Trump Takes Up Cause of White South African Farmers

President Donald Trump has ordered a study into the seizure of land from white farmers in South Africa after hearing about the story while watching Fox News.

In his tweet, Trump tagged presenter Tucker Carlson, whose segment on the land seizures aired Wednesday night. The presenter said the seizures "should be getting worldwide attention because they are immoral." He criticized "our elites" for their silence on the issue, suggesting South African President Cyril Ramaphosa "is one of Barack Obama's favorite leaders in the world."

Within hours, the president tweeted that he had asked Secretary of State Mike Pompeo "to closely study the South Africa land and farm seizures and expropriations and the large scale killing of farmers."

On August 1, Ramaphosa announced the government would press forward with plans to amend the constitution to allow land seizure without compensation. All major parties have agreed on the need for land ownership reform in a country in which 72 percent of land is held by white farmers making up just 8 percent of the population. The skewed ownership picture is a reminder of the racial inequalities between the country's white and black citizens that remain almost 25 years after the end of apartheid.

In response to Trump's tweet, the South African government said it "totally rejects this narrow perception which only seeks to divide our nation and reminds us of our colonial past." The government explained it would "speed up the pace of land reform in a careful and inclusive manner that does not divide our nation."

A search of the Trump Twitter Archive suggests this is the first time that Trump has used the word "Africa" in any tweet since becoming president. He has previously been accused of racism after branding some African states "shitholes," lamenting immigration to the U.S. by their citizens and calling for more entrants from "places like Norway."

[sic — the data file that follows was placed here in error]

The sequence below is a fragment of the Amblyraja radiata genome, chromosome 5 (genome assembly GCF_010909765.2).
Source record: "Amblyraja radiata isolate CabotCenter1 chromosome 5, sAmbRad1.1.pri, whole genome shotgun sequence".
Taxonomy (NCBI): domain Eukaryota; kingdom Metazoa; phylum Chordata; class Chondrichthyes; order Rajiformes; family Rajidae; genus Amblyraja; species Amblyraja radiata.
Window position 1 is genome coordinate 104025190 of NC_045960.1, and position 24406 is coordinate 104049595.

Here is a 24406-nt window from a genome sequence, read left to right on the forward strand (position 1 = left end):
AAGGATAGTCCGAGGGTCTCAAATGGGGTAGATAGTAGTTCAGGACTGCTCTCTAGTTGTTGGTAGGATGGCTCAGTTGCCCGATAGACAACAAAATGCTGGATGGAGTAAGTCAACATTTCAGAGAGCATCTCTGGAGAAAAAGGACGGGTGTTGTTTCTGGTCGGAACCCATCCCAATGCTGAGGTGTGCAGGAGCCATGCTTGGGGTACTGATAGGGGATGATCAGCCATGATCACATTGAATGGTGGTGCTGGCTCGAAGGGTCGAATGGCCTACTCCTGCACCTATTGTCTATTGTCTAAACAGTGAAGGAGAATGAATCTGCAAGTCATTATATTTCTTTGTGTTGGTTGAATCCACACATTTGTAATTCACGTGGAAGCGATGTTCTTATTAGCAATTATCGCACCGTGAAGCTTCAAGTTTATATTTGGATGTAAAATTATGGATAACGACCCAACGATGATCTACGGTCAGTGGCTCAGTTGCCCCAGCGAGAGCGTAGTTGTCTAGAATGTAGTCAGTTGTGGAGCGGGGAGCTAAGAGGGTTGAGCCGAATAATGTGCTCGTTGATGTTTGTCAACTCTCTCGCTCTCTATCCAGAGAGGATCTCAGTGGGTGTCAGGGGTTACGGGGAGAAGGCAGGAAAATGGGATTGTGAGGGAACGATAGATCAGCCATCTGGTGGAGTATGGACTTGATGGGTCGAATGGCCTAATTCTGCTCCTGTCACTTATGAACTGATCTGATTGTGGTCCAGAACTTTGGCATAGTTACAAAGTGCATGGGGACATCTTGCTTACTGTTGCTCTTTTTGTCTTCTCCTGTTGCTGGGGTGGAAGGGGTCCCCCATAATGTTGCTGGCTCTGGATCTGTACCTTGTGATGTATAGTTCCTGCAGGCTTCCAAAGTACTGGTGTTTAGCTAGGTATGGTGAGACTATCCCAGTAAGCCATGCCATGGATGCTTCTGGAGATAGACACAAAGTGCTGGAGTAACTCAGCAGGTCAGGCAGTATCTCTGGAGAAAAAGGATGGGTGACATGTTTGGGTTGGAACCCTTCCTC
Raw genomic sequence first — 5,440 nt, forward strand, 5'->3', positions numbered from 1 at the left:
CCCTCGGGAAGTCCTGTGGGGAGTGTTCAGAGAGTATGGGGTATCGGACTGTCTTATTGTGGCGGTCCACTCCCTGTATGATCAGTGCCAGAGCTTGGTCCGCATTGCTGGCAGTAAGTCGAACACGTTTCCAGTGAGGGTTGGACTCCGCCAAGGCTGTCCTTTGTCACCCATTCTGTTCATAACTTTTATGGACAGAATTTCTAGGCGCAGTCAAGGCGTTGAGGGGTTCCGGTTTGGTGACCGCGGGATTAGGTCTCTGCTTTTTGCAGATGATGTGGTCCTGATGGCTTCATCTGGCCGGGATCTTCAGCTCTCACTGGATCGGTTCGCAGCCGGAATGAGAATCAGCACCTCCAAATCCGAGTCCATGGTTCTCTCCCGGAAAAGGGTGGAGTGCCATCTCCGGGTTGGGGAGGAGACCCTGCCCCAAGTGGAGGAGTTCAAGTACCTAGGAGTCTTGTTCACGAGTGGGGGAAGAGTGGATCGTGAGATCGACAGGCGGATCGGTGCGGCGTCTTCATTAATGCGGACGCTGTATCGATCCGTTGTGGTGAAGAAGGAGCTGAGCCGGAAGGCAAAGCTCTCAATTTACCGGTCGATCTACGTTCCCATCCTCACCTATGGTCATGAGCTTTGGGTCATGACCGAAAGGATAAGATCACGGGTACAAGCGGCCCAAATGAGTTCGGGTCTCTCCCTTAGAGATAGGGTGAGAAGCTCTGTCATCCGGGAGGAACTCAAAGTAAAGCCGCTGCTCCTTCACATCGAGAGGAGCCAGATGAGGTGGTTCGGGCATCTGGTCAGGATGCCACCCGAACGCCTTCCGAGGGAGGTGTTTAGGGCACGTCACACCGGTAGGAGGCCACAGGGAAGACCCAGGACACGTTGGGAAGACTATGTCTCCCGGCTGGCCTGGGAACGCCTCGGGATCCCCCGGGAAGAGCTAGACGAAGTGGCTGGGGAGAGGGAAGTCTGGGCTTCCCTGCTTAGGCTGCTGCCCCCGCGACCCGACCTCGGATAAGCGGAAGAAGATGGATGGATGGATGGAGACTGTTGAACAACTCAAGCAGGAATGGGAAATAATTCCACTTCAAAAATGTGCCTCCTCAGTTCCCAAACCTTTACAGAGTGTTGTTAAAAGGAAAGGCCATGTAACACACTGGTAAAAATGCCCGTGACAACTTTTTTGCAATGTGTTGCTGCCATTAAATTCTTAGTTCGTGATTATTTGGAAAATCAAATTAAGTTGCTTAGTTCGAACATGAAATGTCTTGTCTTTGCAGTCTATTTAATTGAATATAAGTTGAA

Any Trump efforts to address the issues of the white farmers in South Africa would likely be obstructed by the fact he has still not appointed an ambassador to the country, The Washington Post suggested. The last post holder, Patrick Gaspard, left the position in December 2016.

Neither the White House nor the State Department immediately responded to a request for comment.

The South African government has already begun seizing land in cases for which compensation negotiations have stalled. Earlier this week, reports emerged that two game farms in Limpopo province had been targeted as the owners refused to accept compensation in line with the government valuation of the property, one-tenth of the figure asked for.

Afriforum, a group that represents the country's white Afrikaner population, has published a list of 190 farms it claims the government plans to seize. However, the country's Department of Rural Development and Land Reform has argued the list is inaccurate.

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South African farmers and farm workers train in the use of firearms and self-defense, in Centurion, South Africa, on October 18, 2017. Dozens of the country’s predominantly white farmers are killed each year. MUJAHID SAFODIEN/AFP/Getty Images

Pressure on South Africa's white farmers has become a rallying cry for right-wing groups across the world, particularly in Anglophone countries. Since March, nearly 23,000 people signed a petition regarding the "genocide of whites in South Africa" calling on Trump to "take the steps necessary to initiate an emergency immigration plan allowing white Boers to come to the United States." Boers is a term for citizens descended from Dutch, German or Huguenot settlers, also known as Afrikaners.

Peter Dutton, a prime ministerial challenger and former minister of home affairs in Australia, has said the farmers "deserve special attention" from Australia and suggested they be provided with fast-track visas. The South African government demanded a retraction of Dutton's statements, which it said were offensive.

The murder rate of white farmers in South Africa is at a 20-year low, but the number of attacks has increased from 478 in 2016-17 to 561 in 2017-18. Forty-seven were killed in 2017-18 according to AgriSA, a collective of hundreds of agricultural groups across the country. Murders hit a high of 152 in 1998, with between 80 and 100 killed each year from 2003 to 2011 and 60 each year up to 2016. These figures have been disputed by other groups representing South African farmers.

Opponents of the land seizure plan have warned that expropriations when the economy is already sluggish threatens to create an economic crisis, similar to what happened in Zimbabwe under former President Robert Mugabe.

Trump Takes Up Cause of White South African Farmers | World